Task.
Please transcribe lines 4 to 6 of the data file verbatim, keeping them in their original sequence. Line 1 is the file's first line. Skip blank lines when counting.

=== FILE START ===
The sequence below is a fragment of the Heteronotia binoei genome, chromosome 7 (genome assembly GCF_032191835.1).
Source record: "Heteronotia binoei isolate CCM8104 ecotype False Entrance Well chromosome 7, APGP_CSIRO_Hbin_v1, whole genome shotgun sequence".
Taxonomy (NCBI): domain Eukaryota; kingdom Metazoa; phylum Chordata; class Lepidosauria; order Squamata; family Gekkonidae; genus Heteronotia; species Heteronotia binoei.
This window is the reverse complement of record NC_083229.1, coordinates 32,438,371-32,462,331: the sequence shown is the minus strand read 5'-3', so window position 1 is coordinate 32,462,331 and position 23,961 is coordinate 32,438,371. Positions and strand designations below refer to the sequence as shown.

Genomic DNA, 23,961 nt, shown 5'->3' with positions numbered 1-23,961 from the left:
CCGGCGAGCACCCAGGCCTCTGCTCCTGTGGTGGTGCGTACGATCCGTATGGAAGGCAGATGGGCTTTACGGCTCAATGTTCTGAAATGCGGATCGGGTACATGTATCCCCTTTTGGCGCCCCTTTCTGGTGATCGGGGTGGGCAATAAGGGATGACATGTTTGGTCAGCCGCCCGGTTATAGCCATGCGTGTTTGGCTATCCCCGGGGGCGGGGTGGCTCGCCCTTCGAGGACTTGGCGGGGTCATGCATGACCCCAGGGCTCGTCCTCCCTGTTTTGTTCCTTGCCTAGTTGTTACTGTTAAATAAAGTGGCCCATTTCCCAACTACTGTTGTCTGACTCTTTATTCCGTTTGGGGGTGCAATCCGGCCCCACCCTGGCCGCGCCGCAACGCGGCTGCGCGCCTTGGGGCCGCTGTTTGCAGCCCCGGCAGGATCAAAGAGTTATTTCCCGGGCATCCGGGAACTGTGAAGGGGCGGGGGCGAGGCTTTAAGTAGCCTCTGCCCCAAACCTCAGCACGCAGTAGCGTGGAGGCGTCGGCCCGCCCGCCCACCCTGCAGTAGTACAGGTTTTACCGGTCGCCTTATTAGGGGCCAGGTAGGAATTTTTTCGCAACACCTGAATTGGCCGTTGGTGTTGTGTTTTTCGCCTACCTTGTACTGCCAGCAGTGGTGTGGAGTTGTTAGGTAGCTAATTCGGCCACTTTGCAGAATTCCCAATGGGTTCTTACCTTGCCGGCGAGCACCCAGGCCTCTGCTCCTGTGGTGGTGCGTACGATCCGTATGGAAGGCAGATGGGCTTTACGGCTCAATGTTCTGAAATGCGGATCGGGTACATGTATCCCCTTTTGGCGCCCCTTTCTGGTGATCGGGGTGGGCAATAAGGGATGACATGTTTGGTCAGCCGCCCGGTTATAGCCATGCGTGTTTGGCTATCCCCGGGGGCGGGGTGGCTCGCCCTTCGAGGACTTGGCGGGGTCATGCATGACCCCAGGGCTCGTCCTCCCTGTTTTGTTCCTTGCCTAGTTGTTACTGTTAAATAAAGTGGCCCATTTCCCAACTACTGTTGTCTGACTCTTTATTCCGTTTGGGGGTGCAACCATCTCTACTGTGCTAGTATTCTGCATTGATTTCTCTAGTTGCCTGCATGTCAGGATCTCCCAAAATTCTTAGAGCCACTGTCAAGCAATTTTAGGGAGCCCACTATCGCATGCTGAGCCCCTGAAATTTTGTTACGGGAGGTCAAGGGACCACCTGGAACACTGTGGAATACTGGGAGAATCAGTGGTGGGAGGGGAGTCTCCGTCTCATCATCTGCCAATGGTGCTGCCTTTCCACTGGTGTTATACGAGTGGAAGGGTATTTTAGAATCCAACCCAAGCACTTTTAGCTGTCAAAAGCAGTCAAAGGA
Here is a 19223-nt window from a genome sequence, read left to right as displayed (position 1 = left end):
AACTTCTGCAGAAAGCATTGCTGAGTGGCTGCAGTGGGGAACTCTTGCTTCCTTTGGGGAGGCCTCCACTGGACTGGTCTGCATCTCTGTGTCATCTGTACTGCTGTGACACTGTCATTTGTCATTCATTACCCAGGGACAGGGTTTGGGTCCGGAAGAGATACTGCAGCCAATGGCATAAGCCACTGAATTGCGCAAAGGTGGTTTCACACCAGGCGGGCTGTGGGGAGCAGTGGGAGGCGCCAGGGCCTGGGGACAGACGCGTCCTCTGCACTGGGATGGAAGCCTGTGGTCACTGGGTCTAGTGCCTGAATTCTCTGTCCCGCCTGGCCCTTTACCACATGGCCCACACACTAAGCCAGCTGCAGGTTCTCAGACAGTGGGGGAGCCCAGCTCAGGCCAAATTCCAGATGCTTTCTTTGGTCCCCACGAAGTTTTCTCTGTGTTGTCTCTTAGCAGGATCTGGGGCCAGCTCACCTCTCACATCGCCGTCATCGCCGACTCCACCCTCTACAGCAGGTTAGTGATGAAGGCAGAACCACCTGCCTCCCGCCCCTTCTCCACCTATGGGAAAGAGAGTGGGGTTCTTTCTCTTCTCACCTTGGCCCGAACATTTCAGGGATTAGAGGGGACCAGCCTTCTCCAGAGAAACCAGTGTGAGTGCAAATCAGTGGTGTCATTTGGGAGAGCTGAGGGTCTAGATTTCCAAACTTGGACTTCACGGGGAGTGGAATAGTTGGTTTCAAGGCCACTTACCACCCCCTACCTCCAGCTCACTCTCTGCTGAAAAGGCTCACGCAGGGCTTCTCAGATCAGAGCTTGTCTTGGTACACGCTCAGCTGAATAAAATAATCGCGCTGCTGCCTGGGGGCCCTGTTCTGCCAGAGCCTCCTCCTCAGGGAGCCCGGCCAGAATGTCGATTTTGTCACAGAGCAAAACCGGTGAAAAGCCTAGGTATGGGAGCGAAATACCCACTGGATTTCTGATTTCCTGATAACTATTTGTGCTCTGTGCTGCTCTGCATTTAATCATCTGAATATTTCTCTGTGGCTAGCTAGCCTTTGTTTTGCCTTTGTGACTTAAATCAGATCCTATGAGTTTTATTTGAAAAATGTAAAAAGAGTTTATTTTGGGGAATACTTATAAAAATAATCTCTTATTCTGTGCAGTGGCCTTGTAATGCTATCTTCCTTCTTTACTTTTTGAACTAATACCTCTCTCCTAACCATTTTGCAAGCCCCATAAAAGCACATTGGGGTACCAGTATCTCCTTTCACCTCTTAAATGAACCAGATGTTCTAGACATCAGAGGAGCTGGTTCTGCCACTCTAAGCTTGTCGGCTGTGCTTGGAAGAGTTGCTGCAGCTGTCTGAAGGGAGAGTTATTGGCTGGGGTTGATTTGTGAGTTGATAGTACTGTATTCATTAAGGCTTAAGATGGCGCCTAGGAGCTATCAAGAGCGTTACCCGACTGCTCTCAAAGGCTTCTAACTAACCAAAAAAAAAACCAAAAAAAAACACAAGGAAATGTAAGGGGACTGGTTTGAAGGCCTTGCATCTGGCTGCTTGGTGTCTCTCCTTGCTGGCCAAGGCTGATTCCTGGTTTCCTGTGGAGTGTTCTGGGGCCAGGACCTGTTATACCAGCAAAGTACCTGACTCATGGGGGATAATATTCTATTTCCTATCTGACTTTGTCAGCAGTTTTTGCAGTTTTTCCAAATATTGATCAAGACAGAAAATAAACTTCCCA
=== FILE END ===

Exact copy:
This window is the reverse complement of record NC_083229.1, coordinates 32,438,371-32,462,331: the sequence shown is the minus strand read 5'-3', so window position 1 is coordinate 32,462,331 and position 23,961 is coordinate 32,438,371. Positions and strand designations below refer to the sequence as shown.

Genomic DNA, 23,961 nt, shown 5'->3' with positions numbered 1-23,961 from the left:
CCGGCGAGCACCCAGGCCTCTGCTCCTGTGGTGGTGCGTACGATCCGTATGGAAGGCAGATGGGCTTTACGGCTCAATGTTCTGAAATGCGGATCGGGTACATGTATCCCCTTTTGGCGCCCCTTTCTGGTGATCGGGGTGGGCAATAAGGGATGACATGTTTGGTCAGCCGCCCGGTTATAGCCATGCGTGTTTGGCTATCCCCGGGGGCGGGGTGGCTCGCCCTTCGAGGACTTGGCGGGGTCATGCATGACCCCAGGGCTCGTCCTCCCTGTTTTGTTCCTTGCCTAGTTGTTACTGTTAAATAAAGTGGCCCATTTCCCAACTACTGTTGTCTGACTCTTTATTCCGTTTGGGGGTGCAATCCGGCCCCACCCTGGCCGCGCCGCAACGCGGCTGCGCGCCTTGGGGCCGCTGTTTGCAGCCCCGGCAGGATCAAAGAGTTATTTCCCGGGCATCCGGGAACTGTGAAGGGGCGGGGGCGAGGCTTTAAGTAGCCTCTGCCCCAAACCTCAGCACGCAGTAGCGTGGAGGCGTCGGCCCGCCCGCCCACCCTGCAGTAGTACAGGTTTTACCGGTCGCCTTATTAGGGGCCAGGTAGGAATTTTTTCGCAACACCTGAATTGGCCGTTGGTGTTGTGTTTTTCGCCTACCTTGTACTGCCAGCAGTGGTGTGGAGTTGTTAGGTAGCTAATTCGGCCACTTTGCAGAATTCCCAATGGGTTCTTACCTTGCCGGCGAGCACCCAGGCCTCTGCTCCTGTGGTGGTGCGTACGATCCGTATGGAAGGCAGATGGGCTTTACGGCTCAATGTTCTGAAATGCGGATCGGGTACATGTATCCCCTTTTGGCGCCCCTTTCTGGTGATCGGGGTGGGCAATAAGGGATGACATGTTTGGTCAGCCGCCCGGTTATAGCCATGCGTGTTTGGCTATCCCCGGGGGCGGGGTGGCTCGCCCTTCGAGGACTTGGCGGGGTCATGCATGACCCCAGGGCTCGTCCTCCCTGTTTTGTTCCTTGCCTAGTTGTTACTGTTAAATAAAGTGGCCCATTTCCCAACTACTGTTGTCTGACTCTTTATTCCGTTTGGGGGTGCAACCATCTCTACTGTGCTAGTATTCTGCATTGATTTCTCTAGTTGCCTGCATGTCAGGATCTCCCAAAATTCTTAGAGCCACTGTCAAGCAATTTTAGGGAGCCCACTATCGCATGCTGAGCCCCTGAAATTTTGTTACGGGAGGTCAAGGGACCACCTGGAACACTGTGGAATACTGGGAGAATCAGTGGTGGGAGGGGAGTCTCCGTCTCATCATCTGCCAATGGTGCTGCCTTTCCACTGGTGTTATACGAGTGGAAGGGTATTTTAGAATCCAACCCAAGCACTTTTAGCTGTCAAAAGCAGTCAAAGGA